In general, an ex-husband or an ex-wife may request a modification or termination of spousal support if there has been a “change in circumstances” since the previous spousal support order was made. The most common changes in circumstances include remarriage by the supported spouse or a significant reduction in income of the supporting spouse.
While remarriage is almost always considered to be a change in circumstance significant enough to terminate any spousal support order, an atypical case in August 2012 held otherwise. In that case, the California Court of Appeal held that an ex-husband must continue paying spousal support to his ex-wife, even though his ex-wife had “re-married.” The catch: the ex-wife never obtained a California marriage license with her new fiancé. Although the ex-wife and her fiancé threw a big wedding and had a rabbi officiate the ceremony, the court found that the couple never officially married and, without an official marriage license, the ex-husband had no grounds to terminate his spousal support payments.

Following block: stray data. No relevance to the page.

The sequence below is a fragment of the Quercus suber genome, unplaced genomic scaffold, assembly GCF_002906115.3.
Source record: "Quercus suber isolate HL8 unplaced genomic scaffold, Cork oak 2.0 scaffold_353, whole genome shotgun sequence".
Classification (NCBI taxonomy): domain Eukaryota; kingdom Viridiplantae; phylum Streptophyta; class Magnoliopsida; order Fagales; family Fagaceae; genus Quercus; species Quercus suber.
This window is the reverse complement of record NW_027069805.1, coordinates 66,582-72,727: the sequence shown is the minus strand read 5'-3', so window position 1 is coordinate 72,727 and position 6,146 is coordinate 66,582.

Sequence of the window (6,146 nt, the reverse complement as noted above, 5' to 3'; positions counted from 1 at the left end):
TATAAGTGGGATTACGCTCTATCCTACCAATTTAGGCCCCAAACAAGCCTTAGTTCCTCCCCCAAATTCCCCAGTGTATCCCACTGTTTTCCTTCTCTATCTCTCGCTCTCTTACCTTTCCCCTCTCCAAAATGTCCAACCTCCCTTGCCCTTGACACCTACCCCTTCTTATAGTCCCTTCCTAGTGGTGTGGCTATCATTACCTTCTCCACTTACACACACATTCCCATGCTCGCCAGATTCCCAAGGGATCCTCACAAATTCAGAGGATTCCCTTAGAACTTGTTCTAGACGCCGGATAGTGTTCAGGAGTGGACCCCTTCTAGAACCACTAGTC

The court found that the ex-husband did not provide sufficient evidence to show that he qualified for a termination of spousal support since the ex-wife had not actually remarried and the ex-husband’s income had not decreased significantly. Although the court refused to terminate spousal support, the court did find that there was reason to modify spousal support. The court reasoned that, since the ex-wife was partially supported by her fiancé, the ex-husband did not need to provide the amount of support previously ordered prior to the ex-wife moving in with her fiancé.
The amount of spousal support Ms. Eastwood will receive depends on the factors listed above. The courts will certainly consider the fact that Mr. and Mrs. Eastwood were in a long term marriage of 17 years and that the earning capacity of each party, especially Mr. Eastwood, is quite substantial.
Determining spousal support is a fact driven process. For more information on spousal support, consult an experienced attorney.